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VIII.

She is a woman; one in whom
The spring-time of her childish years
Hath never lost its fresh perfume,
Though knowing well that life hath room
For many blights and many tears.

IX.

I love her with a love as still
As a broad river's peaceful might,
Which, by high tower and lowly mill,
Goes wandering at its own will,
And yet doth ever flow aright.

X.

And, on its full, deep breast serene,
Like quiet isles my duties lie;
It flows around them and between,
And makes them fresh and fair and green,
Sweet homes wherein to live and die.

1840.

SUMMER STORM.

UNTREMULOUS in the river clear, Toward the sky's image, hangs the imaged bridge;

So still the air that I can hear The slender clarion of the unseen midge; Out of the stillness, with a gathering creep,

Like rising wind in leaves, which now decreases,

Now lulls, now swells, and all the while increases,

The huddling trample of a drove of sheep Tilts the loose planks, and then as gradually ceases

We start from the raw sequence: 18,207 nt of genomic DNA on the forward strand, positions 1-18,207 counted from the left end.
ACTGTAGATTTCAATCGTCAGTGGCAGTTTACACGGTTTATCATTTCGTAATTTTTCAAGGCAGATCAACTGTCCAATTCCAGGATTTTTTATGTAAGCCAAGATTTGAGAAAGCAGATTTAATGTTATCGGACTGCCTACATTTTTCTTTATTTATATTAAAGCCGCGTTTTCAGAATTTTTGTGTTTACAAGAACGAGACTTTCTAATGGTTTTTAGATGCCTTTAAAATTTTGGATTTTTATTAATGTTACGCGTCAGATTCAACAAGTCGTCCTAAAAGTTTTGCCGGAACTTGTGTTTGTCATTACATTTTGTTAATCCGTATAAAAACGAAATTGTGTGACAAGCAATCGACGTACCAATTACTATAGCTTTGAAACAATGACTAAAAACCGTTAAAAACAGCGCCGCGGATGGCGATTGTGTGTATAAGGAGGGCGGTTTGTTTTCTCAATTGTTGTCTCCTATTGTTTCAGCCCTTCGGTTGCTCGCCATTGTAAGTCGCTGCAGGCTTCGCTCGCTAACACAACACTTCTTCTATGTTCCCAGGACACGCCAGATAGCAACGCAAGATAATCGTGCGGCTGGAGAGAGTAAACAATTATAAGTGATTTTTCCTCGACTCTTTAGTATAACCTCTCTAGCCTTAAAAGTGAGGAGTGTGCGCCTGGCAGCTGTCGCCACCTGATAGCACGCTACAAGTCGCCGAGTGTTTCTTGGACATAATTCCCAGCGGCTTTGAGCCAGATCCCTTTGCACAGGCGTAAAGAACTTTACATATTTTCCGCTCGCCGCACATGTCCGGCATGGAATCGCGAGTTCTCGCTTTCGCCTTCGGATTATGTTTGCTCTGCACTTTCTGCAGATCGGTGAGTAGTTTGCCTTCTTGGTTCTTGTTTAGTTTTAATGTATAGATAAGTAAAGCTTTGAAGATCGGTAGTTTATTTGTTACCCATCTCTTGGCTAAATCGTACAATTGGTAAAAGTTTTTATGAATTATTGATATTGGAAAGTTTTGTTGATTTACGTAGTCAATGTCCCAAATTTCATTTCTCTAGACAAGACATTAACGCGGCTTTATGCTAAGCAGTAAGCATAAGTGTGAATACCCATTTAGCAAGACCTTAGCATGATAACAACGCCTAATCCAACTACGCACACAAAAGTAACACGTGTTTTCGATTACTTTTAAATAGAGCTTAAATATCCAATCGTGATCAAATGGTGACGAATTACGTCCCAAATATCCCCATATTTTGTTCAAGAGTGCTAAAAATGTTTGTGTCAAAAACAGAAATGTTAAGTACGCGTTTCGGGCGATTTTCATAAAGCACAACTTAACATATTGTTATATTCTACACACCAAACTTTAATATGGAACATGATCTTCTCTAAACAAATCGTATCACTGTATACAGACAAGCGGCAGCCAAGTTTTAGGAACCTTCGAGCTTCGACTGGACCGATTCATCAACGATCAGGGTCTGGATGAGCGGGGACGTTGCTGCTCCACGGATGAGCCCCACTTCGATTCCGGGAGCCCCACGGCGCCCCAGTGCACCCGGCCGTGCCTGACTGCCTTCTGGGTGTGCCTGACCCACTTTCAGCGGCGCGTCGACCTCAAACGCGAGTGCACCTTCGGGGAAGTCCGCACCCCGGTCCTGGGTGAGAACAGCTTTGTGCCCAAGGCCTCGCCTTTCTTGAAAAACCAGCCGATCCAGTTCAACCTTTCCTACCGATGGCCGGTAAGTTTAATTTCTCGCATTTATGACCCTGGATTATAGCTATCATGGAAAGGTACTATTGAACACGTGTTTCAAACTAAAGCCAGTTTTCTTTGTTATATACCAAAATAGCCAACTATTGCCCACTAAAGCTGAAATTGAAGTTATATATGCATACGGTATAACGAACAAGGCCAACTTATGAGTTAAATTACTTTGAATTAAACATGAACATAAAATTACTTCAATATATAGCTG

In dust on the other side; life's emblem deep,

A confused noise between two silences, Finding at last in dust precarious peace. On the wide marsh the purple-blos

somed grasses

Soak up the sunshine; sleeps the brimming tide, Save when the wedge-shaped wake in silence passes

Of some slow water-rat, whose sinuous glide

Wavers the long green sedge's shade from side to siae;

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Hush! Still as death,

The tempest holds his breath As from a sudden will;

The rain stopsshort, but from the eaves You see it drop, and hear it from the leaves,

All is so bodingly still;
Again, now, now, again
Plashes the rain in heavy gouts,
The crinkled lightning
Seems ever brightening,
And loud and long
Again the thunder shouts
His battle-song,
One quivering flash,
One wildering crash,

Followed by silence dead and dull,
As if the cloud, let go,
Leapt bodily below

To whelm the earth in one mad over

throw,

And then a total lull.

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Gone, gone, so soon!

No more my half-crazed fancy there Can shape a giant in the air, No more I see his streaming hair, The writhing portent of his form ;The pale and quiet moon Makes her calm forehead bare, And the last fragments of the storm, Like shattered rigging from a fight at sea, Silent and few, are drif.ing over me.

1839.

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